Raise our Flag

Further to advocating women empowerment, Kandama social enterprise gives Filipinos around the globe something to be proud of by putting indigenous textiles in front and centre of the world stage.


It all began with a dream and lots of moxy while toiling away in law school. Soon enough, Victor Baguilat Jr., founder of Kandama Social Enterprise, found himself in Paris, at the Gustave Eiffel Salon, showing Ifugao fabrics to the discerning, fashion-forward Parisian crowd proving that Philippine-made frocks are world-class and très chic. This runway show for International Indigenous Fashion Week was one of the many platforms that became an avenue for the young designer to showcase his heritage and a decolonised, modern view of Filipino design.


Trading books and memorising legal provisions for sketching and design work, Baguilat was more than eager to follow his passion. “On my fourth year of studying law, I got really depressed. I felt like I was a fish out of water. And then I asked myself, if I only have two years to live, would I be doing what I am doing? So, I looked for activities that make me enthusiastic about life […] and I realised that what I wanted to do is at the intersection of wanting to express my identity as a person with indigenous heritage, my interests in design and the arts and my desire to contribute to the empowerment of women […] When I got clarity as to the direction that I wanted in life, I created Kandama Social Enterprise, which was incubated at the Young Social Entrepreneur’s Program of the Singapore International Foundation,” the designer shares.


“My vision for Philippine fashion design and for the local fashion design community in general is to decolonise and indigenise design. Decolonise means that designs take into account the pre-colonial thinking, the way of understanding and the intimate relationship that indigenous people have with the environment and the rest of the world"

The gamble paid off and the floodgates of opportunity opened. Aside from having their creations worn by beauty queen Gazini Ganados, actress Marian Rivera, songstress Sarah Geronimo, and international theatre icon Lea Salonga, to name a few, Kandama Collective was listed as one of the Development Bank of Singapore’s top 100 social enterprises to watch out for in Asia in 2018. More invitations to international fashion shows followed including the Melbourne Fashion Festival and the famed New York Fashion Week, an annual gathering for the world’s most stylish.


But despite all these glamorous prospects, Baguilat and his team acknowledge that Kandama’s heart is much about the gritty: generating a sustainable business model for the weavers and traversing the complex world of identity politics and representation. “One of the problems we were faced with was that the woven fabrics that we were selling do not command the price reasonable enough to compensate for the amount of time and effort spent by the weavers to make them. Hence, I was forced to find ways to add more value to the woven fabrics and that is where generating innovative designs came in.” For the artist, honouring the work can’t be separate from recognising the hands that made them.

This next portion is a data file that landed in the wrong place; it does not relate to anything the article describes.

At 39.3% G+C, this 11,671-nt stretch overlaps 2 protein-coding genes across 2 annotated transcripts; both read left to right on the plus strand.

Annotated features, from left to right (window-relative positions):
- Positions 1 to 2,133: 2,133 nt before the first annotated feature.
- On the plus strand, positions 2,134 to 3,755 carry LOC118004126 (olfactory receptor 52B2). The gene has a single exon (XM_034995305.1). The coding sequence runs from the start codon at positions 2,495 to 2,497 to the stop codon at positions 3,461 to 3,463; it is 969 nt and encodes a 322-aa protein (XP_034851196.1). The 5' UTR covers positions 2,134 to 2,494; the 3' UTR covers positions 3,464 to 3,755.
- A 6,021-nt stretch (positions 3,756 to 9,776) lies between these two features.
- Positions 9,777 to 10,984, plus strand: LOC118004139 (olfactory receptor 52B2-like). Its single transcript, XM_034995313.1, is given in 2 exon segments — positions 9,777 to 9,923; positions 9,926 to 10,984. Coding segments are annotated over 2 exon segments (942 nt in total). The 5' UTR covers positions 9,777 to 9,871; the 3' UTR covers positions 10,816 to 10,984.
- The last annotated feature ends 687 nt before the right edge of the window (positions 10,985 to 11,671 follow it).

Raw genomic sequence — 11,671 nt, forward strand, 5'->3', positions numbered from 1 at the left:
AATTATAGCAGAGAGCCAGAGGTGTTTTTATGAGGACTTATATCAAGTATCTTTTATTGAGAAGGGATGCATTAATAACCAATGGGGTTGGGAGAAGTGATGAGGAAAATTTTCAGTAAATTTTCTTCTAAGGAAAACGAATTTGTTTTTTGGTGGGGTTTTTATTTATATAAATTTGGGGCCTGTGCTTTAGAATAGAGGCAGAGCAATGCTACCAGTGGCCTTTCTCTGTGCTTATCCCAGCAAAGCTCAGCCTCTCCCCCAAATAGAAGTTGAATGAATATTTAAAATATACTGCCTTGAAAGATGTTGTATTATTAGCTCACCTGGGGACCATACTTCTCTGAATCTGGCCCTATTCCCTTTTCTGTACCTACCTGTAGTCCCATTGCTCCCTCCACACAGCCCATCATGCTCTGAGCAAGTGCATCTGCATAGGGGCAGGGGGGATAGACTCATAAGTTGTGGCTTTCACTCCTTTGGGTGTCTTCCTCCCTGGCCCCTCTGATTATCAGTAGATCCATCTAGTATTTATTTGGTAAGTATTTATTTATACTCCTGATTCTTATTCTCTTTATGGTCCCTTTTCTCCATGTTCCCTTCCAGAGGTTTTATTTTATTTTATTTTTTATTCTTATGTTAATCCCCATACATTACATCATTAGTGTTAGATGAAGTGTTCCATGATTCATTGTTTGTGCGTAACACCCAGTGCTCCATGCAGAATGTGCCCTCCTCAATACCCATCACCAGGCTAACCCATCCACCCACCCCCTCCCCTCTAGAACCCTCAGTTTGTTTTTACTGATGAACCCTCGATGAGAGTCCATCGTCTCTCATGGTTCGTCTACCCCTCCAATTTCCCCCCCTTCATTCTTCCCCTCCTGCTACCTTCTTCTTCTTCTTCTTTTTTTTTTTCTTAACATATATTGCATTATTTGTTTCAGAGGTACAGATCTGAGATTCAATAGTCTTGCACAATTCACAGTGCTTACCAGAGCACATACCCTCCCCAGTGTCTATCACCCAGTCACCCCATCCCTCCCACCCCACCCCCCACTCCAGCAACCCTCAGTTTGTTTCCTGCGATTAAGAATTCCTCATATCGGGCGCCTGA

Since becoming a familiar name in the world stage, Kandama is very particular with how the country is represented. More than views, likes, and shares, the designer emphasises maximising the opportunity to educate global citizens about Filipino identity through design. “My vision for Philippine fashion design and for the local fashion design community in general is to decolonise and indigenise design. Decolonise means that designs take into account the pre-colonial thinking, the way of understanding and the intimate relationship that indigenous people have with the environment and the rest of the world […] On the other hand, indigenising means that we naturalise Indigenous knowledge systems and make them evident to transform spaces, places, and hearts, from the clothes that we wear to the public spaces that we operate in.”


With these goals and principles in mind and heart, the designer also envisions the how Filipina--and Filipino--can take pride in wearing Ifugao weaves. “My design philosophy is that design is a cultural artifact. The clothes produced at my design studio tell a story. The fabrics that we co-create with indigenous weavers contain a cultural DNA that we seek to pass down from one generation to another. And while a garment’s function and its commercial value are important to us, the heart of our designs is about the impact that we make and the stories that we tell.” Truly, a good story is like a vibrant tapestry. It shows beauty that goes beyond the topical and tells of something meaningful. With Kandama Social Enterprise’s growing body of work, more people can learn more about the story of the Filipino. In a way, showing off these beautifully woven fabrics to the world is akin to raising our flag.